He bought used analytical equipment off eBay and is running the business on a shoestring out of his home in Colfax.

Last summer he won a highly competitive Small Business Innovation Research grant for $150,000 from the National Science Foundation. The money is to support his development of ceramic nanosheets used to form a self-generating coating to improve lubrication in machinery.

Rudenko explains his life as a start-up entrepreneur with an analogy. “Trying to do business without money is like seeing how fast you can ride in a car without fuel,” he says. “You can push it, but you’re not going to go as fast as you should go.”

Originally from Ukraine, Rudenko came to the United States to attend graduate school at Washington State University. He began his research into lubricants with Amit Bandyopadhyay in the School of Mechanical and Materials Engineering.

In 2011, he was one of only 80 students in the nation to participate in Singularity University, a privately funded corporation that offers a 10-week summer program for graduate students. The program brings together specialists in academia, business, and government to harness technology for addressing critical global challenges.

Rudenko has found his business ideas have widespread appeal, taking prizes in WSU’s business plan competition in 2012 and being one of about 150 semifinalists in a national clean technology business competition, the Clean Tech Open. He is quick to credit several WSU faculty members and alumni advisors for mentoring and helping him to get his company off the ground.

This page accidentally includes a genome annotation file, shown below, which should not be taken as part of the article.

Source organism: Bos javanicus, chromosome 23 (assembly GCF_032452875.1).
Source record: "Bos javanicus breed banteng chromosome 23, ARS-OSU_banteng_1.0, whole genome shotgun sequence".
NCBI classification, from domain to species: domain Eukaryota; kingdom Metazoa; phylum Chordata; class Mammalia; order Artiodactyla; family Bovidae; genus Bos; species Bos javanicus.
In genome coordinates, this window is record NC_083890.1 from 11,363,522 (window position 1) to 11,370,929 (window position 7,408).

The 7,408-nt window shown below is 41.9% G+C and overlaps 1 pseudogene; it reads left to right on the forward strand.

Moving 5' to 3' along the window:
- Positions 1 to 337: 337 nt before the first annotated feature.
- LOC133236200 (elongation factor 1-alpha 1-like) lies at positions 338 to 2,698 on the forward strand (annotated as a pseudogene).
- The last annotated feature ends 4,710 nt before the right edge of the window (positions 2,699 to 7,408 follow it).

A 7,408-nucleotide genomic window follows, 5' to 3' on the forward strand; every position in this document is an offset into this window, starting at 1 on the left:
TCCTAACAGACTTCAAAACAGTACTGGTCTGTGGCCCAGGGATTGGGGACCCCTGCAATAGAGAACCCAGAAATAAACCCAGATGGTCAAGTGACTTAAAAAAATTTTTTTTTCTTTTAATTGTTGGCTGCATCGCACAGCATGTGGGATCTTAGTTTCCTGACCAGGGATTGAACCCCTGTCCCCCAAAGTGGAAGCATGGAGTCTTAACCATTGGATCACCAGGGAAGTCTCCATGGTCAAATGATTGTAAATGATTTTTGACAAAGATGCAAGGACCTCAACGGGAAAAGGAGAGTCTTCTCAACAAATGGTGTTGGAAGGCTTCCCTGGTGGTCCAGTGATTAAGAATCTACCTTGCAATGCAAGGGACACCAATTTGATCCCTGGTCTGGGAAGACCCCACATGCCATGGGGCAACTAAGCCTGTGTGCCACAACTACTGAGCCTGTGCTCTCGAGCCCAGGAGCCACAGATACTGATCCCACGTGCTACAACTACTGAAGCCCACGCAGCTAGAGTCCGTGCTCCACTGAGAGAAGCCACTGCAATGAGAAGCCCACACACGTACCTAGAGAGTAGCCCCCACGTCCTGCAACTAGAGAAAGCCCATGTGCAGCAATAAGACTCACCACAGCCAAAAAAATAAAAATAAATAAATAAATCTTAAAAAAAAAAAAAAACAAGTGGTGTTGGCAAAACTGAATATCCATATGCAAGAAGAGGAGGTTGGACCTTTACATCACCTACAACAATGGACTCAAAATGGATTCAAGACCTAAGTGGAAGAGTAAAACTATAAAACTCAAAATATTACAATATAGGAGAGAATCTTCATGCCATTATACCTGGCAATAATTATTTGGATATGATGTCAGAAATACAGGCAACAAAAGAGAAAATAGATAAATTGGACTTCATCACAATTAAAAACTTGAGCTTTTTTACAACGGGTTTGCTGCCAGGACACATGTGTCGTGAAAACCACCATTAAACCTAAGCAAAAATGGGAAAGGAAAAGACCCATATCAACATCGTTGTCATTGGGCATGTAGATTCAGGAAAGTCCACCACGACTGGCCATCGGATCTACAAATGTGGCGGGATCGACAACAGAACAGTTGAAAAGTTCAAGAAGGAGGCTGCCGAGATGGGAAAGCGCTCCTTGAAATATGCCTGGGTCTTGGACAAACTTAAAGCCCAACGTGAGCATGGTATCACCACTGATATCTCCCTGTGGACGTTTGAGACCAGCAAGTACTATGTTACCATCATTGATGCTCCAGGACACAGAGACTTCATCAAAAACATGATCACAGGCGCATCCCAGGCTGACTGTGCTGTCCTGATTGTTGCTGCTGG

To be a successful entrepreneur, Rudenko says, you have to have passion and drive. Maybe be a little crazy and not afraid to fail—a lot. “But,” he adds, “it’s only valid if what you do is going to change the world.’’

And he is certain that what he’s doing could change the world. “Every moving part can use our technology,’’ he says. And, yes, there are a lot of industrial moving parts.

In cars, for instance, one-third of an engine’s mechanical energy is lost to friction. If that energy could be conserved and his technology used in existing transportation systems, it would provide more energy than all that is generated by wind, biomass, geothermal, and solar sources combined or from all U.S. oil imports, he says. When the lubrication is improved, it will dramatically reduce fuel consumption and costs.

For now, Rudenko has put pursuit of his doctorate on hold in favor of developing his business. And he has worked to hone his entrepreneurial skills.

“If you go into an unknown country and try to dance on their national holiday, you will look awkward,’’ he says, as he explains his efforts at selling his ideas. “People expect you to do things in a certain way.’’

With the support of the SBIR grant, Rudenko is building his idea into a business. The highly competitive grant program provides seed money for high-risk, high-reward private sector ventures.

Rudenko envisions starting off by targeting gear boxes in windmills. The gear boxes notoriously wear out quickly, and to replace or repair them is extremely difficult, requiring at least a crane and a whole lot of expense. If the lubricant can delay the need for repair or replacement, then it may be widely adopted by the energy industry.

If his work goes as planned, Rudenko hopes that people are using his product in the next two years.

Categories: Alumni, Engineering | Tags: Inventors, Lubricants, Nanotechnology